The Neo-Geo cult classic Windjammers found a new audience — thanks to efforts from both developer DotEmu and community support for the game. In Windjammers 2, DotEmu isn’t trying to reinvent the wheel, but refine what’s already good while adding some new twists.
Within seconds, Windjammers 2 feels all too familiar (to a seasoned fan). The disc bounces off walls and slams into the back of the net just like you’d expect. Alongside special abilities, each competitor also has their own EX move they can use by spending fighting game-style meter for a devastating effect. But the biggest change is the look, which might be jarring for some, but grew on me quickly.
Windjammers 2 is still fairly early in its development cycle, but the proof-of-concept said enough: this is more Windjammers. I’m down for that!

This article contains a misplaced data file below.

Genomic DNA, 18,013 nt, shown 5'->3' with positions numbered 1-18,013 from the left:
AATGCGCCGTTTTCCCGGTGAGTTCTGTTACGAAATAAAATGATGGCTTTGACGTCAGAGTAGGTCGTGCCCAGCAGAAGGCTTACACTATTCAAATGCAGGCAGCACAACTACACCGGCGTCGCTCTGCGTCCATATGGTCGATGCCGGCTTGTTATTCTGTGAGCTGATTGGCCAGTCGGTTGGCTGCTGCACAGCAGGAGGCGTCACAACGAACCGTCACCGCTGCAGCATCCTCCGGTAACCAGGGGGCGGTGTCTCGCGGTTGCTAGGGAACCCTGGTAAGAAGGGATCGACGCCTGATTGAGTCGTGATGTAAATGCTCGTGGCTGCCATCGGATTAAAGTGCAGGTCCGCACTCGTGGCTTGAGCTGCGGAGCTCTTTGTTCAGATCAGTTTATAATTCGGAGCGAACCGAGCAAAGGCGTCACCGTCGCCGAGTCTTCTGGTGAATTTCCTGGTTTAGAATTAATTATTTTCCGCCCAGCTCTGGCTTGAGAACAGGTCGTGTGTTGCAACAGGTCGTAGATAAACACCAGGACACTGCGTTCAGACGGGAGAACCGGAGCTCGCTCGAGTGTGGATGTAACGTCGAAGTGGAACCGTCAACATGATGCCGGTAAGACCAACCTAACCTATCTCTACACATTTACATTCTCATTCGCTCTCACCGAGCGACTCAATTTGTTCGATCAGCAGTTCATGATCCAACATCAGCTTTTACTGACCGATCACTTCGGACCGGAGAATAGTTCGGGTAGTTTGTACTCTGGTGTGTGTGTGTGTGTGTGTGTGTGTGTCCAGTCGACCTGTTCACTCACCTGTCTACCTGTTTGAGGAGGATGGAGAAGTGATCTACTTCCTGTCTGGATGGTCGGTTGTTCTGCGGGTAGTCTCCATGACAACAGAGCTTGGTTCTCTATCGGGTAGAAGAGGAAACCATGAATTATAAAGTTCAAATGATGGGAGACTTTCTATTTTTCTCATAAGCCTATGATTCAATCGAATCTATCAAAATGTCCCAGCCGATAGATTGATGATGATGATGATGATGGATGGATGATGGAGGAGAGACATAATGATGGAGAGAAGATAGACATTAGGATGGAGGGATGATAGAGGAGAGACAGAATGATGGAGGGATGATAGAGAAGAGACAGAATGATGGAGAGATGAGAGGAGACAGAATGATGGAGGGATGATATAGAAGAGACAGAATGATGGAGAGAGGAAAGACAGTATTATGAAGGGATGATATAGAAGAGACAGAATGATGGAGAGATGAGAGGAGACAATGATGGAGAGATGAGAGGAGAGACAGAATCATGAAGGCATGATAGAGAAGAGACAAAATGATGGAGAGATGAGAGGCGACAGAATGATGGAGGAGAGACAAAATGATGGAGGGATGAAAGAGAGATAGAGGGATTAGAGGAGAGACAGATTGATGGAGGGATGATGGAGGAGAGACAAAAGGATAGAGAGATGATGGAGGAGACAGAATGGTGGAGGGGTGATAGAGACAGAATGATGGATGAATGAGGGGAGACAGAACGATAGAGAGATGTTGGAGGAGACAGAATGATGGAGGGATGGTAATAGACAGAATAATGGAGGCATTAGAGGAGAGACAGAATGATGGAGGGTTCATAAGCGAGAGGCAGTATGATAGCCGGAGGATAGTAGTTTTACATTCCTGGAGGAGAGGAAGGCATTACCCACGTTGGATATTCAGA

The Liar Princess and the Blind Prince
Every year, NIS hosts an internal pitch competition for anyone in the company to develop a game. The Liar Princess is the result of that most recent event — a gorgeous puzzle-platformer told in storybook fashion.
When a wolf with a beautiful singing voice accidentally blinds her distant, princely admirer in a moment of fear, she strikes a deal with a witch to become human. Of course, she has to exchange her dulcet talent for the metamorphosis. Shifting back and forth from human to monster, you free the blinded prince from prison and guide him towards the witch in hopes of restoring his sight.